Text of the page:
as too narrow and often outdated or irrelevant. [Curricula] are driven by the interests of faculty and not by the demands of the market (Albrecht and Sack, 2000, p. 43). Pedagogythe teaching of accounting is dominated by a rule based approach which promotes memorisation rather than creativity. Skill developmentthe focus of teaching is upon content rather than the development of generic skills. Technologythe emphasis remains on technology as a bookkeeping system rather than on how technology can be leveraged to make business decisions Faculty development and reward systemsaccounting teachers are largely divorced from teachers of other business disciplines and business practitioners. Strategic directionmost accounting schools have failed to strategically plan for the changes to their environment and as such have lost ground to other disciplines and other education providers.

2. 3. 4. 5. 6.

Universities in Scotland which offer ICAS accredited degrees, and also qualify for alternative professional body exemptions are listed in Table 8:


Table 8: Scottish University Accountancy degree providers & provision of explicit transferable skills in the curricula University
University of Aberdeen University of Abertay The University of Dundee The University of Edinburgh

MA Accountancy single & joint honours BA(Hons) & BA (2 year top-up) BAcc (Hons) & BAcc MA Business Studies & Accounting; MA Economics & Accounting; MA Law & Accountancy BA Accountancy; BA Accountancy with Finance; BA Accountancy with Law; BA Accountancy with minor discipline BAcc (Hons) (Conventional); BAcc (Hons) (Accountancy with Language); BAcc (Hons) (Accountancy with Finance); BAcc (Hons) (Accountancy with International Accounting); BAcc (ordinary); BAcc (Joint Honours with Economics); BAL (Accounting & Law) MA Accountancy & Finance; BA Accountancy & Finance BA Accounting; BA Accounting & Finance BA Accounting BA(Hons) Accounting & Finance

Soft skills
L1 Managing People & Organisations No dedicated units but commitment to transferable skills throughout Not specified Not specified

Glasgow Caledonian University

Not specified

University of Glasgow

No dedicated units but interpersonal & transferable skills methods adopted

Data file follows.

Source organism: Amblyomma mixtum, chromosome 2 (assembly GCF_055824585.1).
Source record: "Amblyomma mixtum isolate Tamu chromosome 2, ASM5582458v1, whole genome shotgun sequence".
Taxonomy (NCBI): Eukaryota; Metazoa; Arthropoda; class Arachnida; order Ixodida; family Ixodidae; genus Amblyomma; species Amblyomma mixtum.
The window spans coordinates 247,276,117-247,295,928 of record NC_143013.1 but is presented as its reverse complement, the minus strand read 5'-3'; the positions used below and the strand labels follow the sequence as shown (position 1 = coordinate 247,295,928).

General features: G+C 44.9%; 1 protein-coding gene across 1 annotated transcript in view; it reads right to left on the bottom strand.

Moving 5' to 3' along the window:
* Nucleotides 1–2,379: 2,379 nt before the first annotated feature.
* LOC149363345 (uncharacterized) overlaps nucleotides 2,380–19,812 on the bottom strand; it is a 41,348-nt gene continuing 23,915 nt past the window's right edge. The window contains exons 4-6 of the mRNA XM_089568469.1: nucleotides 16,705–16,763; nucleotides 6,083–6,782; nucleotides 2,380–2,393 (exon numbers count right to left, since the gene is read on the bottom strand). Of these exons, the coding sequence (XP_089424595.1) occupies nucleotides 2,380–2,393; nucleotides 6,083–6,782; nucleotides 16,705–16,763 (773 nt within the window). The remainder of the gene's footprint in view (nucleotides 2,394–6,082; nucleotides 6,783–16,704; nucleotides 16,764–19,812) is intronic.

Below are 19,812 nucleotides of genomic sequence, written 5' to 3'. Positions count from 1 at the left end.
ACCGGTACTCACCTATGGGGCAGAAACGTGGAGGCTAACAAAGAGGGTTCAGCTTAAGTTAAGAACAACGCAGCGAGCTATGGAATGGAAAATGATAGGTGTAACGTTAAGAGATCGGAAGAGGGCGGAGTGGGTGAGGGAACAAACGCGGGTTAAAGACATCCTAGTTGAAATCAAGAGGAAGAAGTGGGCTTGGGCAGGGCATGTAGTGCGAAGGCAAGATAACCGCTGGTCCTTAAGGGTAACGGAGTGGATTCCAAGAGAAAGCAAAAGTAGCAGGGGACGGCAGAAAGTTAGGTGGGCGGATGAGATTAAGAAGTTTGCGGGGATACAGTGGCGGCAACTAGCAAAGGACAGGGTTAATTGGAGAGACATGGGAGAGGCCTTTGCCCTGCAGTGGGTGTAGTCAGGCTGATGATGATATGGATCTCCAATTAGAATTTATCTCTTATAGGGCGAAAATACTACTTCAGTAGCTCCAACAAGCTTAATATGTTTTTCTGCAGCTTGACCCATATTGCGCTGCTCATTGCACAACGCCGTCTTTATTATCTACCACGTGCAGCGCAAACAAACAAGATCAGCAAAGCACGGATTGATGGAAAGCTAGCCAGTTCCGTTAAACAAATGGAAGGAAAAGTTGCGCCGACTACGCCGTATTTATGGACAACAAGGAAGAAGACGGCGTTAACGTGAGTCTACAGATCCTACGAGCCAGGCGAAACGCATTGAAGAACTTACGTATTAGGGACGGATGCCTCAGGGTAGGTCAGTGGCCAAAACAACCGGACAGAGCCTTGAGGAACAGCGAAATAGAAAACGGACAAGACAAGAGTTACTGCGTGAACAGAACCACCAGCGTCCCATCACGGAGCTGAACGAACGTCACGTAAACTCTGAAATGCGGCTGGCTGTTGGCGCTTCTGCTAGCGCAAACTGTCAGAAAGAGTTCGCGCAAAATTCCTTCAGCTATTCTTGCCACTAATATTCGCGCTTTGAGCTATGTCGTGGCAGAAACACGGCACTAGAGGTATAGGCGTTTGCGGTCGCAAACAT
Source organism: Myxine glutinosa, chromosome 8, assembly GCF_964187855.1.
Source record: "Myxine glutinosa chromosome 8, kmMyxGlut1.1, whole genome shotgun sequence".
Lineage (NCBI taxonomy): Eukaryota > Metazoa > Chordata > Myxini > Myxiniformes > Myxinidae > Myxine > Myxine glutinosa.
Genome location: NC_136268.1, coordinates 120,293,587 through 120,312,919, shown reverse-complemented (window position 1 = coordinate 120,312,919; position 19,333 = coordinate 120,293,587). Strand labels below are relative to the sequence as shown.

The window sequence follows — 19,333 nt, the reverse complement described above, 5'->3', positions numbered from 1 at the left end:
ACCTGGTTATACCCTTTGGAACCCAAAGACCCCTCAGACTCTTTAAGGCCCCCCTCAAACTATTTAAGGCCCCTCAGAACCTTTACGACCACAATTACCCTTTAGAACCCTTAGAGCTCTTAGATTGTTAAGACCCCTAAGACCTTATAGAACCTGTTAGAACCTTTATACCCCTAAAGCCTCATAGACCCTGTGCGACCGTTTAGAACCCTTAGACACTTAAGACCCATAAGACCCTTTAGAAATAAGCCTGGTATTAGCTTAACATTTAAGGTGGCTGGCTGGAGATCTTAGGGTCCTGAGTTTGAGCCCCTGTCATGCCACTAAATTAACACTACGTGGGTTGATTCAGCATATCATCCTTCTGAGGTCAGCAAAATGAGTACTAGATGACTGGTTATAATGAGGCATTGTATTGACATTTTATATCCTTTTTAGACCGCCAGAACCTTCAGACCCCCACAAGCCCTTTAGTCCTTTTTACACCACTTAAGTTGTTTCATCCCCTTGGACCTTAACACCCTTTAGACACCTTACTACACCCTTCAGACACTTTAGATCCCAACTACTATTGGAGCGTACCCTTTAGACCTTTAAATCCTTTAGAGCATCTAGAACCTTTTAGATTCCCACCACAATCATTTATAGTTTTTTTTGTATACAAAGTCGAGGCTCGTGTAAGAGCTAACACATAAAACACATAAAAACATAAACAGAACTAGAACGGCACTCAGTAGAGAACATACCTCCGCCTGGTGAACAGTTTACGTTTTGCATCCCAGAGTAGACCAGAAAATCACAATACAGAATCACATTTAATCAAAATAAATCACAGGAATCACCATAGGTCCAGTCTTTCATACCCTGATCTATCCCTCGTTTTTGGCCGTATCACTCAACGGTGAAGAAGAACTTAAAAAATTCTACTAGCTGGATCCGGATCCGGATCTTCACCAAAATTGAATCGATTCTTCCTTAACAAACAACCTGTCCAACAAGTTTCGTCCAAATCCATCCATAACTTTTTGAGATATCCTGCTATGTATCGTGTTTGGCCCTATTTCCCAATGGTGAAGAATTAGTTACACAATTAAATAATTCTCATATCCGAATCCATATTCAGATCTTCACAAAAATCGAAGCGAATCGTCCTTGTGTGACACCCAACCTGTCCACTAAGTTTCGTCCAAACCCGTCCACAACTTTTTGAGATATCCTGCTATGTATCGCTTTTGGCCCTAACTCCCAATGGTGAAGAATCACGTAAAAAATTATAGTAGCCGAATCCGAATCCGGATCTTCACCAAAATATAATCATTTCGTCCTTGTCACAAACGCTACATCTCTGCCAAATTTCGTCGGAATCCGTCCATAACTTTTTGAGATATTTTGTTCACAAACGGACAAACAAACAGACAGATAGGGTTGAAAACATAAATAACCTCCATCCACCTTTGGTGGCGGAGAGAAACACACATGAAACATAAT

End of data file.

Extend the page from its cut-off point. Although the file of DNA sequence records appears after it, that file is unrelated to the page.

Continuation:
Heriot-Watt University Napier University University of Paisley The Robert Gordon University

Not specified Not specified Not specified Problem solving & decision-making skills built-in; only university in Scotland to offer 12 month accounting placement No core or optional units Integrative studies at all levels particularly at Honours: Communication Numeracy - IT Problem solving Inter-personal skills); Integrative Studies 2 (Decision Making, Negotiation, Entrepreneurship); Integrative Studies 3 (Strategy, Ethics, Business Environment, Research Methodology)

University of Stirling University of Strathclyde

BAcc BA with Principal Subject Accounting; BSc Mathematics, Statistics & Accounting; BSc Technology & Business Studies with Accounting

All are able to offer maximum exemption of the Test of Competence (ICAS) as long as students select the appropriate units on their degree. However, the inclusion of transferable skill development is sometimes made clear and seen as integral, however in many cases there is little or no reference to these learning areas. Strathclyde, in particular, has a commendable approach to transferable skills development but it is very much a pioneer in this field. The professional bodies, too, although they have commissioned research to identify employer requirements, are still requiring the standard knowledge and understanding and not addressing some of the requisites the research has identified (see Table 9).


Table 9: Four main Professional Body syllabus ICAS

Test of Competence (ICAS accredited degrees can gain exemption from all or part of this stage) Business Law; Business Management; Finance; Financial Accounting; Principles of Auditing & Reporting Test of Professional Skills Advanced Finance; Assurance & Business Systems; Financial Reporting; Taxation A Business Ethics course is delivered during the first two years of training Part 2 2.1 Information Systems 2.2 Corporate and Business Law 2.3 Business Taxation 2.4 Financial Management and Control 2.5 Financial Reporting 2.6 Audit and Internal Review Part 3 Option papers: 3.1 Audit and Assurance Services 3.2 Advanced Taxation 3.3 Performance Management 3.4 Business Information Management Core papers: 3.5 Strategic Business Planning and Development 3.6 Advanced Corporate Reporting 3.7 Strategic Financial Management Diploma Audit & Assurance; Leadership & Management; Financial & Performance Reporting; Accounting for Decision Making; Governance & Public Policy; Public Finance; Taxation